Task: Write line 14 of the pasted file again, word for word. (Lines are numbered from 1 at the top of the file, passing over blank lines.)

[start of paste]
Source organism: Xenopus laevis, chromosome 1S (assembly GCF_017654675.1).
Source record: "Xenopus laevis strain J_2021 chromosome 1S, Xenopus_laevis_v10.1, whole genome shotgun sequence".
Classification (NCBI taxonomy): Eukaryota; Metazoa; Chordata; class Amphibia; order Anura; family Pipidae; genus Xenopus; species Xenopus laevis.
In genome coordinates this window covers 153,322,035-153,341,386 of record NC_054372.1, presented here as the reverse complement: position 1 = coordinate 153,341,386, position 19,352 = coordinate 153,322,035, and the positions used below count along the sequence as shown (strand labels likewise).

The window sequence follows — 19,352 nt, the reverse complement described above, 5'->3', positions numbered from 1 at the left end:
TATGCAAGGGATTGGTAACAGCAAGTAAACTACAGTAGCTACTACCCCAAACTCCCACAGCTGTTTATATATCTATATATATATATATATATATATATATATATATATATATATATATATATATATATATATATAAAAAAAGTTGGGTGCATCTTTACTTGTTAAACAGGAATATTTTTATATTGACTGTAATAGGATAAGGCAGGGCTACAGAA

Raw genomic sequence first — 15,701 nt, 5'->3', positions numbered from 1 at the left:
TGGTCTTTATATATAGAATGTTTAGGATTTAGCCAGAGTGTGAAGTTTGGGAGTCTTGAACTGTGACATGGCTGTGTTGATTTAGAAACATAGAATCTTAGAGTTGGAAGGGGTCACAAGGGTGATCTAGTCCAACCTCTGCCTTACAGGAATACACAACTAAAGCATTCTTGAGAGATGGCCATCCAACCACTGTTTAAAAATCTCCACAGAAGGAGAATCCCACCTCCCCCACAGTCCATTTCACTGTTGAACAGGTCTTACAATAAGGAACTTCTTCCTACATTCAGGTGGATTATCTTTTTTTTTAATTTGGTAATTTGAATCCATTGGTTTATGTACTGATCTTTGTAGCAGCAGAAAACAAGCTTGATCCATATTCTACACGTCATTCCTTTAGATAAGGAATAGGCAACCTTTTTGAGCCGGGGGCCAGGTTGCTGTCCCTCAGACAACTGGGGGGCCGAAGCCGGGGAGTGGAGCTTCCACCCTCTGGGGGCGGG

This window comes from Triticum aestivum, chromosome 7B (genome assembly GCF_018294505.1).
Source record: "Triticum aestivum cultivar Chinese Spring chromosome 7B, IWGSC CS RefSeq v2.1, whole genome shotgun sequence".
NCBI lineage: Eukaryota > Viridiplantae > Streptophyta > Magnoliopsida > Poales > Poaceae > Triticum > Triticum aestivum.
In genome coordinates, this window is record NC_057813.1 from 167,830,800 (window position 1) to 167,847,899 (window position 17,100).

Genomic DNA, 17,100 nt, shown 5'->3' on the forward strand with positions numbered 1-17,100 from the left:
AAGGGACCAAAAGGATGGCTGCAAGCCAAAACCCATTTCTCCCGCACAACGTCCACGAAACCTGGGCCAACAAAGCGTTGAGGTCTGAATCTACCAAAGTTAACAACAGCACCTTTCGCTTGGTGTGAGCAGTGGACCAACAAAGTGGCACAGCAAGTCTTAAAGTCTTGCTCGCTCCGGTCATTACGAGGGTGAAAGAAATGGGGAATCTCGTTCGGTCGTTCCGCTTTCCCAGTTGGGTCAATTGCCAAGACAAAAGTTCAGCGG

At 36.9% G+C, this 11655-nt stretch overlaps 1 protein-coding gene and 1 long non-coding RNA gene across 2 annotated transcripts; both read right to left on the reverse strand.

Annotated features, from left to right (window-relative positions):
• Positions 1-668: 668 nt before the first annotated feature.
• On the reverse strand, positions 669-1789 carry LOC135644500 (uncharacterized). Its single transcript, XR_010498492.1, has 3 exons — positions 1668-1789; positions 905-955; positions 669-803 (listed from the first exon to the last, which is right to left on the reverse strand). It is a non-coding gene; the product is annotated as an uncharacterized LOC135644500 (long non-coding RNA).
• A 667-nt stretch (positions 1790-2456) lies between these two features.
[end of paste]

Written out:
AAGGGACCAAAAGGATGGCTGCAAGCCAAAACCCATTTCTCCCGCACAACGTCCACGAAACCTGGGCCAACAAAGCGTTGAGGTCTGAATCTACCAAAGTTAACAACAGCACCTTTCGCTTGGTGTGAGCAGTGGACCAACAAAGTGGCACAGCAAGTCTTAAAGTCTTGCTCGCTCCGGTCATTACGAGGGTGAAAGAAATGGGGAATCTCGTTCGGTCGTTCCGCTTTCCCAGTTGGGTCAATTGCCAAGACAAAAGTTCAGCGG